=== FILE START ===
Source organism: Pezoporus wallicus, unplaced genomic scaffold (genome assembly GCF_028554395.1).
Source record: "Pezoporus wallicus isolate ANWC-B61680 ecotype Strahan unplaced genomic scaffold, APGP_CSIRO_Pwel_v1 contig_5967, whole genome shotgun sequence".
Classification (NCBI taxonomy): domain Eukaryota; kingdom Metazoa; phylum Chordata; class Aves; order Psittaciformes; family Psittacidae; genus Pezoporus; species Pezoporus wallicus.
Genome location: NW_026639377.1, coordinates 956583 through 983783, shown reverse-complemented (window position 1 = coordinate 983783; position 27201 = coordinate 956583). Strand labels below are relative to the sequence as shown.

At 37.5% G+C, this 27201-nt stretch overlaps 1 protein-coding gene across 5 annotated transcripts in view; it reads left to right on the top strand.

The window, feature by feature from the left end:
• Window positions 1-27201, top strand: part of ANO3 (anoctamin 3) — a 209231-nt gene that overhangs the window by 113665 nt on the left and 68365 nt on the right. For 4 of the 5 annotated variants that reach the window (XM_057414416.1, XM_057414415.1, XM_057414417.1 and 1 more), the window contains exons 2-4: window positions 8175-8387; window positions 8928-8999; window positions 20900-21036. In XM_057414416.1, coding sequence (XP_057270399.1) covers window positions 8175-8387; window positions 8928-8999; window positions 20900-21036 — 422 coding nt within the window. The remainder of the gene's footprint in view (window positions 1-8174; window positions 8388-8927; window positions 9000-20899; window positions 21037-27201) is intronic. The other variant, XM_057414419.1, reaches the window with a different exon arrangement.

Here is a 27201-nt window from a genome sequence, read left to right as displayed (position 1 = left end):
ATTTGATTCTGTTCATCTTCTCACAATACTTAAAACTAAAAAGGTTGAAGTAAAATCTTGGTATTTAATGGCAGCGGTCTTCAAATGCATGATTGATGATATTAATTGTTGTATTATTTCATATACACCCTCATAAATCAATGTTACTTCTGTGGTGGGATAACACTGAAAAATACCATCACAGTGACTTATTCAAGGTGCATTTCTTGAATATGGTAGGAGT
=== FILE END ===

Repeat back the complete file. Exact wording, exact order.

Source organism: Pezoporus wallicus, unplaced genomic scaffold (genome assembly GCF_028554395.1).
Source record: "Pezoporus wallicus isolate ANWC-B61680 ecotype Strahan unplaced genomic scaffold, APGP_CSIRO_Pwel_v1 contig_5967, whole genome shotgun sequence".
Classification (NCBI taxonomy): domain Eukaryota; kingdom Metazoa; phylum Chordata; class Aves; order Psittaciformes; family Psittacidae; genus Pezoporus; species Pezoporus wallicus.
Genome location: NW_026639377.1, coordinates 956583 through 983783, shown reverse-complemented (window position 1 = coordinate 983783; position 27201 = coordinate 956583). Strand labels below are relative to the sequence as shown.

At 37.5% G+C, this 27201-nt stretch overlaps 1 protein-coding gene across 5 annotated transcripts in view; it reads left to right on the top strand.

The window, feature by feature from the left end:
• Window positions 1-27201, top strand: part of ANO3 (anoctamin 3) — a 209231-nt gene that overhangs the window by 113665 nt on the left and 68365 nt on the right. For 4 of the 5 annotated variants that reach the window (XM_057414416.1, XM_057414415.1, XM_057414417.1 and 1 more), the window contains exons 2-4: window positions 8175-8387; window positions 8928-8999; window positions 20900-21036. In XM_057414416.1, coding sequence (XP_057270399.1) covers window positions 8175-8387; window positions 8928-8999; window positions 20900-21036 — 422 coding nt within the window. The remainder of the gene's footprint in view (window positions 1-8174; window positions 8388-8927; window positions 9000-20899; window positions 21037-27201) is intronic. The other variant, XM_057414419.1, reaches the window with a different exon arrangement.

Here is a 27201-nt window from a genome sequence, read left to right as displayed (position 1 = left end):
ATTTGATTCTGTTCATCTTCTCACAATACTTAAAACTAAAAAGGTTGAAGTAAAATCTTGGTATTTAATGGCAGCGGTCTTCAAATGCATGATTGATGATATTAATTGTTGTATTATTTCATATACACCCTCATAAATCAATGTTACTTCTGTGGTGGGATAACACTGAAAAATACCATCACAGTGACTTATTCAAGGTGCATTTCTTGAATATGGTAGGAGT